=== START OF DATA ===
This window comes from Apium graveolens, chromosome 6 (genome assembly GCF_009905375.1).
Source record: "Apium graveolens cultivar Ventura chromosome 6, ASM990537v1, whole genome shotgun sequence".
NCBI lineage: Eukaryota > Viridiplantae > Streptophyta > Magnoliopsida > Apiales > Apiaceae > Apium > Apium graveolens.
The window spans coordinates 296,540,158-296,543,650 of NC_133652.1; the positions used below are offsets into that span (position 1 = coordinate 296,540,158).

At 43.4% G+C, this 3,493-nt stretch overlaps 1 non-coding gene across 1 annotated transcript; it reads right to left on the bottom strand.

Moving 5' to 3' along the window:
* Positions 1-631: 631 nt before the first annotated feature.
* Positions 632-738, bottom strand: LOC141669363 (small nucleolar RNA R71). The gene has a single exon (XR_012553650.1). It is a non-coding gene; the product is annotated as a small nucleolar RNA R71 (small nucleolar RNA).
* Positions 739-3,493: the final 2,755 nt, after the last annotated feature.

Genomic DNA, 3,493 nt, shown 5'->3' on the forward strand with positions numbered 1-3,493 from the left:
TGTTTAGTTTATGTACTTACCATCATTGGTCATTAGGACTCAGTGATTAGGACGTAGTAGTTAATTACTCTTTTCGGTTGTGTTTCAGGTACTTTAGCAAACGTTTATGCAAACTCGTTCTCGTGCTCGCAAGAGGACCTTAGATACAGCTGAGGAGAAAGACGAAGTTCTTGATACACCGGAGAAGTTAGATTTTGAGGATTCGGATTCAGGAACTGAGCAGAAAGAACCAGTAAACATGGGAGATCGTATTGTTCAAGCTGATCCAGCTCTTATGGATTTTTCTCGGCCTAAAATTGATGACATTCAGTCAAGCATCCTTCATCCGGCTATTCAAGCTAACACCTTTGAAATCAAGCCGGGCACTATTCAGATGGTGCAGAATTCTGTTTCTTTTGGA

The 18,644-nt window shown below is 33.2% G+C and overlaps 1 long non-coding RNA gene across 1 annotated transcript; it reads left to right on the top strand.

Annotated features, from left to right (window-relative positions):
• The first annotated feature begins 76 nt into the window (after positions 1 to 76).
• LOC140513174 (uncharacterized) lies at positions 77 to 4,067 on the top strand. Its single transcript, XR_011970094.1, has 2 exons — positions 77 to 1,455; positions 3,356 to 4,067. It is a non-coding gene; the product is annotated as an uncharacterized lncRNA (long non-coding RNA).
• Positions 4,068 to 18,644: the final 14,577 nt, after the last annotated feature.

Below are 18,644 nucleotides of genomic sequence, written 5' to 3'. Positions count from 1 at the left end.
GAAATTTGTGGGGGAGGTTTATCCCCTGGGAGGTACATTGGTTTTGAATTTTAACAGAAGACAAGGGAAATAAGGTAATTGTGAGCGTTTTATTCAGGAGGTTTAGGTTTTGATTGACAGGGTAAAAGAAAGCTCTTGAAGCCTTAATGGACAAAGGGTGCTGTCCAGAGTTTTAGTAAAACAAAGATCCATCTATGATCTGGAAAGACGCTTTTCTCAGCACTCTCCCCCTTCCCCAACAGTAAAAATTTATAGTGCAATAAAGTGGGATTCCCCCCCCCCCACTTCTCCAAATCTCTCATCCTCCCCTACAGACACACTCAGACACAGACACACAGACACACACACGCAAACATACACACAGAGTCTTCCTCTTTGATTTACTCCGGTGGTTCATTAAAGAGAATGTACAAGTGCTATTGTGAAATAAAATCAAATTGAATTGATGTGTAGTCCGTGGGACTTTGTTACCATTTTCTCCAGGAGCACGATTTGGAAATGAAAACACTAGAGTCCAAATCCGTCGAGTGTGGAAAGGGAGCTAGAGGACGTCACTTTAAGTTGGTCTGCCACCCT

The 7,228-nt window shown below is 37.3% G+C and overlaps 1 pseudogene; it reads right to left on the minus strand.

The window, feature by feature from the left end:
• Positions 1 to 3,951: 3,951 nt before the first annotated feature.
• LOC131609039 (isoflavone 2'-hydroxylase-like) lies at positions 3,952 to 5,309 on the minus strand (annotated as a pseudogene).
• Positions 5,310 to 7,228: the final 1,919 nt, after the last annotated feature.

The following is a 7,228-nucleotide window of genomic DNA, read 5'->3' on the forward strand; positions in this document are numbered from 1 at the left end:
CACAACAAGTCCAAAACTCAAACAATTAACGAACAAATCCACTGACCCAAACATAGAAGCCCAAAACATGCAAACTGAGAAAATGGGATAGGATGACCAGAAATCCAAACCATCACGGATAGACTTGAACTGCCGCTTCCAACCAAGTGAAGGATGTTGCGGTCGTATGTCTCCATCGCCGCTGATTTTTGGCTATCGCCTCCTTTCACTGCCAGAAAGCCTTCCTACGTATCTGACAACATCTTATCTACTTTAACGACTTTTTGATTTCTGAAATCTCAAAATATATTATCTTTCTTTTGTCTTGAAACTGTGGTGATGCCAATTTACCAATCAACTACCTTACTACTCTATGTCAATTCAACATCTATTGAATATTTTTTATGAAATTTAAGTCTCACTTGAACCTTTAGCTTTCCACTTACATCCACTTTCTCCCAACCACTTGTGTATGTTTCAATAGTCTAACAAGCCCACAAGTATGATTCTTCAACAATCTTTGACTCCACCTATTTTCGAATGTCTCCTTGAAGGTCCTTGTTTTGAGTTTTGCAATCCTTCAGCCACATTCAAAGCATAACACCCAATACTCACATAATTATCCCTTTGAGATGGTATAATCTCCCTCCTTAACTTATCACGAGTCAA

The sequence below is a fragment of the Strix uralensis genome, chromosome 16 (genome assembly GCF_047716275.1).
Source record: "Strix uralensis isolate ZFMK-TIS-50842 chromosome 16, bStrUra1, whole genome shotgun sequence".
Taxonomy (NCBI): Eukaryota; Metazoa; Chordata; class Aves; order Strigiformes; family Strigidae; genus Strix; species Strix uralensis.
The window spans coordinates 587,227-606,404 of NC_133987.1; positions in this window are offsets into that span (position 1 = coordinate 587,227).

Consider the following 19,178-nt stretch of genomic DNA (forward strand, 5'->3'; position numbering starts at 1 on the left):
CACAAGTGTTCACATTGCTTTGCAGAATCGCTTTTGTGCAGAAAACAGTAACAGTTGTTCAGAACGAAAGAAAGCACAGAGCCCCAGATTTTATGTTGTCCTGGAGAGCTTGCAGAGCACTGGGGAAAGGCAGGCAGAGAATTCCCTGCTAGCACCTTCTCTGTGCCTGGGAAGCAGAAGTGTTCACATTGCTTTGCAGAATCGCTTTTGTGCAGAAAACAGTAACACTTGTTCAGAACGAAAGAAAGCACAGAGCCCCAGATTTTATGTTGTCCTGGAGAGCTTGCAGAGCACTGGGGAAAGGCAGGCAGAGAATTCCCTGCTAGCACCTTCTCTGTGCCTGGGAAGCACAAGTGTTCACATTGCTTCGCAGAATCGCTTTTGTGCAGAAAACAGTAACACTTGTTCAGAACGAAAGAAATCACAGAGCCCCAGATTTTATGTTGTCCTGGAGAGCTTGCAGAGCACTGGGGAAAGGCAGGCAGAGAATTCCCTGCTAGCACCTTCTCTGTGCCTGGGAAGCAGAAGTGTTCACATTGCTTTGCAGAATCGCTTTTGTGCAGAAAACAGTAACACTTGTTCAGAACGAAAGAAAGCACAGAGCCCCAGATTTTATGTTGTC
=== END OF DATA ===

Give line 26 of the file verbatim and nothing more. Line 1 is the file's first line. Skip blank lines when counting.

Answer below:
The sequence below is a fragment of the Strix uralensis genome, chromosome 16 (genome assembly GCF_047716275.1).